Fantastic creatures with keen attitudes and fragments of human anatomy occupy the vivid watercolor illustrations of Lou Benesch. From her studio in Paris, the French-American artist visualizes the characters that populate folklore, Greek myths, and classic fairytales through distinctive renderings of animal hybrids. Muscular spotted horses, shaggy wolf costumes, and a seemingly omnipresent third eye populate the surreal compositions, which are often framed by small archways and minimal backdrops.
Because Benesch gravitates toward narrative, much of her practice is an act of translation. When starting an illustration, she forgoes sketches and instead writes ideas down before picking up a pencil or brush. She might reflect on memories from her childhood, dreams, or larger, more philosophical questions about what it means to be a woman or the role spirituality plays in her life and that of others, and these narratives shape her scenes. “Whether they are mine, yours, or an entire population’s, mythologies and stories of all kinds are so important as a means of communication, connection, and appeasement,” she said in an interview.
If you’re in Los Angeles, you can see Benesch’s work as part of a group exhibition at Hashimoto Contemporary this February, and she has a few pieces on view at Antler Gallery in Portland, as well. Find originals and prints in her shop, and follow her practice on Instagram.
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Leaves, Insects, and Human Anatomy Converge in Delicate Pencil Drawings by Amahi Mori
Through veins and hybridized beings, Japanese artist Amahi Mori connects life across the plant and animal kingdoms. Various circulatory systems blend together in seamless compositions with leafy greens emerging from a blue morpho or cloaking an elongated human hand. Rendered in graphite, colored pencil, and watercolor, Amahi’s delicate works center on the vibrancy of life conveyed through brilliantly patterned wings and supple leaves. Many of the drawings are also tinged with the otherworldly and surreal, particularly as human skin stretches to account for a growing stem.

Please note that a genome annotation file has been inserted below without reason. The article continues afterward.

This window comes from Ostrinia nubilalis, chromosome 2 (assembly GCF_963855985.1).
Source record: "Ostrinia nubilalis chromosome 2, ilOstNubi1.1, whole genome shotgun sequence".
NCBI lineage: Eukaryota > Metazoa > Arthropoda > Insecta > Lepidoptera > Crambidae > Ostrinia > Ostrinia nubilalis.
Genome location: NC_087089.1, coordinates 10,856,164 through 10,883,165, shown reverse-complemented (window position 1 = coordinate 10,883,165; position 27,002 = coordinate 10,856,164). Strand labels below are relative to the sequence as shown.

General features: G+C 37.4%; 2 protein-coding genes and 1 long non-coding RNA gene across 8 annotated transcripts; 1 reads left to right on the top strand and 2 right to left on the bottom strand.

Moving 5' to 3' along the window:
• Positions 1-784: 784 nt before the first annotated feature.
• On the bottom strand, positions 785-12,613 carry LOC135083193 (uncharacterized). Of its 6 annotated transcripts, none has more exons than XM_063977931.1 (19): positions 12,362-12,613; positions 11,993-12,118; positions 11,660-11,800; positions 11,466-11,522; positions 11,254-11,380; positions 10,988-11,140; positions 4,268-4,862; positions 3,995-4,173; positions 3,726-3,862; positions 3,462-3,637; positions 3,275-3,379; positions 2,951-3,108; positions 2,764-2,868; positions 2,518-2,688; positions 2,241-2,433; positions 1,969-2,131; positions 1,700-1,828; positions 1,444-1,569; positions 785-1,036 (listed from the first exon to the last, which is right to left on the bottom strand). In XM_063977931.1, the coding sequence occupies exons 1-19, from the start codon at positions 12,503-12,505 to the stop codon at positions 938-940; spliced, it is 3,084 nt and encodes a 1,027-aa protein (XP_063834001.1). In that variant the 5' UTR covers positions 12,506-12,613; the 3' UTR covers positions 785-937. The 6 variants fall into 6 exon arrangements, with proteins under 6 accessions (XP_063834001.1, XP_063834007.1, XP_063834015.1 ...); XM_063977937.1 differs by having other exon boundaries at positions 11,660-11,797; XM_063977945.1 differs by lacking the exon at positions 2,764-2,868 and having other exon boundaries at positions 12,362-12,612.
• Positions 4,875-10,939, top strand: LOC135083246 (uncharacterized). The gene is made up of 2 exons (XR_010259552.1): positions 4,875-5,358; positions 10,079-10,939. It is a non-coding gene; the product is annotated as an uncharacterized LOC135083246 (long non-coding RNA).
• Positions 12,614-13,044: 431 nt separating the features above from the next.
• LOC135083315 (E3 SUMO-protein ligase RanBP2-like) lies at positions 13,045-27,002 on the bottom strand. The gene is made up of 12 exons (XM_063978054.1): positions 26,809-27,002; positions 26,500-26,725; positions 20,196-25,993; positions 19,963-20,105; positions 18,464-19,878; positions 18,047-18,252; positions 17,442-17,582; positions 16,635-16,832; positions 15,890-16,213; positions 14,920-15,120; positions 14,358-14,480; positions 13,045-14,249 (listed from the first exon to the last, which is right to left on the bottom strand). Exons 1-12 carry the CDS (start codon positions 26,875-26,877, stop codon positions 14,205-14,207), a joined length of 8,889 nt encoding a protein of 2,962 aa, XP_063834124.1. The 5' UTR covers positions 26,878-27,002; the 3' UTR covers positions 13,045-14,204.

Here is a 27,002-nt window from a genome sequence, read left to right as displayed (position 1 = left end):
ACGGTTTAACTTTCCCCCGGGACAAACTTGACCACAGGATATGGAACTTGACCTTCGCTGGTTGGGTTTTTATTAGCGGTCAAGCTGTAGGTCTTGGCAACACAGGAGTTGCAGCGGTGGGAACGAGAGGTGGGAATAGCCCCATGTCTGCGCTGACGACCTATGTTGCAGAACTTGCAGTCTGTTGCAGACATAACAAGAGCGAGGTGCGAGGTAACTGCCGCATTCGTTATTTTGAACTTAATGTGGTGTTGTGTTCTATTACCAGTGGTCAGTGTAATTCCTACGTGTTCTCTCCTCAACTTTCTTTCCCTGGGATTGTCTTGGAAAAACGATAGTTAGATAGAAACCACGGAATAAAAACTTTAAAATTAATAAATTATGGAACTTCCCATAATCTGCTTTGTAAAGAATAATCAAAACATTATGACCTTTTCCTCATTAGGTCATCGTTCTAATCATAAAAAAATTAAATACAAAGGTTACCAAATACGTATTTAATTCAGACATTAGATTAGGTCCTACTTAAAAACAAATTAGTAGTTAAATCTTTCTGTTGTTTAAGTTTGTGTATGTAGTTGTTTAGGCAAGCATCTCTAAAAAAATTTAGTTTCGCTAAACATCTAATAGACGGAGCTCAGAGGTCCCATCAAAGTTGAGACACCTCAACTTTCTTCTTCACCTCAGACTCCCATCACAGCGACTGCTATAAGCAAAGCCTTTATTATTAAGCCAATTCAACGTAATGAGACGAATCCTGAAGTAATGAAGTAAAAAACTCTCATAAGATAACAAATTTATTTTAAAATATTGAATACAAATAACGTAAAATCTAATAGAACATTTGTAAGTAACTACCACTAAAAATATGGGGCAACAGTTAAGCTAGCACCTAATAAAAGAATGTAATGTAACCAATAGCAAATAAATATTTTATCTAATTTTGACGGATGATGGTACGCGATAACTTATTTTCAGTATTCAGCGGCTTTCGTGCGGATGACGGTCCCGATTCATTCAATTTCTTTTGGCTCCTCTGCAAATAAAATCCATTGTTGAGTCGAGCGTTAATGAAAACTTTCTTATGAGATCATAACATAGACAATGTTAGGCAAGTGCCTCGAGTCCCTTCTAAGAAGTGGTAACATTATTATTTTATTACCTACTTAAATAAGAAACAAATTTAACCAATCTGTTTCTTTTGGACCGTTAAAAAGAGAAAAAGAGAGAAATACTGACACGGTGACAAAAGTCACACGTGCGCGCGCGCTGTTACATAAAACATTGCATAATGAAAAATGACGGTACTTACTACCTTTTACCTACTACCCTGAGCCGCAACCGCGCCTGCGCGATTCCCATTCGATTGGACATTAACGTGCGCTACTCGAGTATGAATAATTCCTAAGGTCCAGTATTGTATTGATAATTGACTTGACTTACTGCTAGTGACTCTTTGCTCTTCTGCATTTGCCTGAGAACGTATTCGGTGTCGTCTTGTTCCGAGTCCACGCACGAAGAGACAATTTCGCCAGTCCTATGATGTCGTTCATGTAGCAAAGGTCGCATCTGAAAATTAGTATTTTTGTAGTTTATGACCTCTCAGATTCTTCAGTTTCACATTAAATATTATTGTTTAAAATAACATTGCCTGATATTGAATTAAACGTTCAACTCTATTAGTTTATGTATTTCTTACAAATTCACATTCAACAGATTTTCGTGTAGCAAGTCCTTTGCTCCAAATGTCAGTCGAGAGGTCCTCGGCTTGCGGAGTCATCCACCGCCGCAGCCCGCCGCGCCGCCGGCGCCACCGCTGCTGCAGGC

Amahi has a solo exhibition slated for this May at Ginza Getsukoso Gallery. Until then, find an archive of her fused creatures on her site and Instagram.
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Watercolor Accentuates the Surreal and Metaphorical Nature of Annalise Neil’s Cyanotypes
A “pursuit of the unknown” grounds Annalise Neil’s practice. An enduring curiosity and a desire to find answers shape both her approach to and the form of her works, which layer watercolor accents atop cyanotypes. The pieces depict the unassuming and magnificent, “the tender yet muscular emergence of mushrooms from soil, the brittle and also supple curve of a snail’s shell, the translucent husk of a crinoid on the beach.”
Constructed with hundreds of hand-cut negatives, the composites veil flora and fauna in shades of blue, evoking the color’s ubiquity within the natural world and the mysteries humans have yet to uncover. Lined with yellow or rusty-colored pigments, the works feature familiar subject matter with positions and scale that veer toward the surreal: large hands descend upon an arid desert landscape, birds escape from a trio of shapes that evoke a mushroom cloud, and flowers, butterflies, and dewy spores encircle a central bloom.
These unearthly pairings allow “for a re-thinking of the human’s relationship to reality and our surroundings,” Neil shares, an impulse that also informs her desire to reconsider and better understand change and possibility. “I believe metaphor is the most effective illuminator of new concepts and is an excellent midwife for empathy. One of the most fecund qualities of the human mind is our ability to ask questions, be curious, and make adjustments.”
Neil’s solo show Holobiont is on view through March 30 at Herrick Community Health Care Library in La Mesa, California, where she lives. The artist is currently preparing for a February residency at Playa Summer Lake and will open an exhibition at Sparks Gallery in San Diego this summer. Until then, explore an archive of her cyanotype series on her site and Instagram.
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Editor's Picks: Animation